I’m thinking of getting one instead of 3 PJ Cardinals but only if they’re a hardier, more disease resistant and trouble-free community fish compared to the PJ Cardinal.
<... hold off on all for now... Really, I'd just focus on getting the tank up, going, putting in some initial organisms>
Which Heniochus species do you feel is the hardiest? Are they suitable for the new system of a beginner?
Finally, as for a QT system, I’m afraid I may not have the room for a QT in my current place. I’ve read your articles on several species and it seems you feel that Captive Bred Clowns, Foxfaces, Stripeys, Marine Betta and Roundheads in general, maybe Hawks and Cardinals (what about the Bannerfish?) are exceptions when it comes to a full QT regime.
I’ll definitely set one up as soon as I’ve got space for one, but my LFS for now has said I can take my sick fish to them and help me treat my fish.
I do, however, already have many medications such as Metroplex, Focus, General Cure etc. ready.
Which species would you say most certainly need a full QT regime? Just so I know when I try them in the future.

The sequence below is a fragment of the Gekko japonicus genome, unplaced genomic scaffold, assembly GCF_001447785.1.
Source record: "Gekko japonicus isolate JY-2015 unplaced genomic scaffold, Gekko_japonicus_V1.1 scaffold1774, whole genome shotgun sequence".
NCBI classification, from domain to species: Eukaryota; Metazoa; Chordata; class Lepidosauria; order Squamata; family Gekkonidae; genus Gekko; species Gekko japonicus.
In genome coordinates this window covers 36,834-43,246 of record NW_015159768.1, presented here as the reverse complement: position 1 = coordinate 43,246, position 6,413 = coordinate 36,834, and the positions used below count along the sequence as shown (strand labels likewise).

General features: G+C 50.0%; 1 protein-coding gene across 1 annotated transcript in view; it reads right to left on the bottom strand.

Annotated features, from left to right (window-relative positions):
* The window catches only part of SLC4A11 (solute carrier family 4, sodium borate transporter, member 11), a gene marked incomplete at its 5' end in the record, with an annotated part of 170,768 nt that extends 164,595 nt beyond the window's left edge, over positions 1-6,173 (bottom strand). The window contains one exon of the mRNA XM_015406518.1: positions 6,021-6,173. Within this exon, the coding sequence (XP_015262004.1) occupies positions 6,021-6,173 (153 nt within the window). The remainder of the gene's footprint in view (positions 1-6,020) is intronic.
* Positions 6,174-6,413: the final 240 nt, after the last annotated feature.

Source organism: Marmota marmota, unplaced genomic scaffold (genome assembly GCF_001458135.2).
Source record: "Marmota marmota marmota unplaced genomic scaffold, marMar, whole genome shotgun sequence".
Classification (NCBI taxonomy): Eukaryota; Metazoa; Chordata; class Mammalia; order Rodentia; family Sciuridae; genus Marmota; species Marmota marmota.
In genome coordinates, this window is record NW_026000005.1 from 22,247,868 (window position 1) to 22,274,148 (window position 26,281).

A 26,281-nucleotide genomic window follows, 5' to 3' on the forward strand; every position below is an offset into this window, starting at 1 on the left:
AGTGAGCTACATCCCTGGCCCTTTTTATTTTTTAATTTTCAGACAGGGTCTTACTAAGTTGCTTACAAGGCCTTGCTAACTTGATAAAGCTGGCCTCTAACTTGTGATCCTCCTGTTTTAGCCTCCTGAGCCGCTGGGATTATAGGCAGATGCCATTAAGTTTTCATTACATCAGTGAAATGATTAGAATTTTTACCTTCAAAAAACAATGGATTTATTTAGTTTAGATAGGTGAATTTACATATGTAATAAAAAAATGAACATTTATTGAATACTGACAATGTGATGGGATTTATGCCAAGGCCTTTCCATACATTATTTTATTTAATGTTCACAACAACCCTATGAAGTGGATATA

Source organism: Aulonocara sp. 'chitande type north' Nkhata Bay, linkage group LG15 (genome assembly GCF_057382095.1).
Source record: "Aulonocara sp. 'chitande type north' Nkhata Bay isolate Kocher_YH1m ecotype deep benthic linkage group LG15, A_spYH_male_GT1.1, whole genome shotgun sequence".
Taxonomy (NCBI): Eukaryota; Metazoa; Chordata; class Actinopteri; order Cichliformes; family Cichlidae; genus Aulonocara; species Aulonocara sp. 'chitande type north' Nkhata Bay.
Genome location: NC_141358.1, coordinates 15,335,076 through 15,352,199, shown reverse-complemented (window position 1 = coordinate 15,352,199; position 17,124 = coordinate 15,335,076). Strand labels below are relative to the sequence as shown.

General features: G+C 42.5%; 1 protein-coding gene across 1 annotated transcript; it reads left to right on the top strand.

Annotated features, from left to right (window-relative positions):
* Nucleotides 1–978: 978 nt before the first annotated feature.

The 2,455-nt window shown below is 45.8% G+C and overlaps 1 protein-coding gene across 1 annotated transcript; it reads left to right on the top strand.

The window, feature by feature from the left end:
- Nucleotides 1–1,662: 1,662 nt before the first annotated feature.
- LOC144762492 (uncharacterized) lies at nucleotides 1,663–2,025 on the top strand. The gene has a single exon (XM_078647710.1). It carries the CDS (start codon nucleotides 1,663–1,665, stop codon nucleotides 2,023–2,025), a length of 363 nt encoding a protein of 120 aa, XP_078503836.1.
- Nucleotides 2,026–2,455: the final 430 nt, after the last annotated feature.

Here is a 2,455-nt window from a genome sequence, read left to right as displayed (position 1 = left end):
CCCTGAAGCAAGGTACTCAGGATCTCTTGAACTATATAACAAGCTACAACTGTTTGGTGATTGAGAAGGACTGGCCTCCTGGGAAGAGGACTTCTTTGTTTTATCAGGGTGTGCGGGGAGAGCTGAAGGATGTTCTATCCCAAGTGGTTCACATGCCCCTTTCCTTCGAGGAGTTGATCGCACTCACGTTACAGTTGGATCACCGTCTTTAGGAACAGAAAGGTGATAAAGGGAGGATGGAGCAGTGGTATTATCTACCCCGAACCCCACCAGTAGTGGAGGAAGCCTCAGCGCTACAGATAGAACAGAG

As always, I’d love your advice.

Need help with a fish problem    4/23/20
Hi there,
I’ve got a problem with one of my wagtail platy’s. Well, I say problem, it’s dead and I’m not that up to speed with bringing things back from the dead.
i woke up on Monday morning too see it was dead, but there was this huge parasite looking thing coming out of it. I’ve called 5 different places and they don’t really have an answers. Made an account on Fishlore.com to see if they have any answers. They had none. But someone said I should email you and see if you have any answers I’ve attached a picture to help.
I've been keeping fish all my life and I’ve never had this before.. all parameters are fine and well within range.
it’s belly was bulging so I thought it was pregnant, I’ve had lots of fry in this tank.
This thing wasn’t coming out of its gills or through its butt, it was come out the side of the fish just behind the gills. It’s the black dot on side of the fish just behind the gills.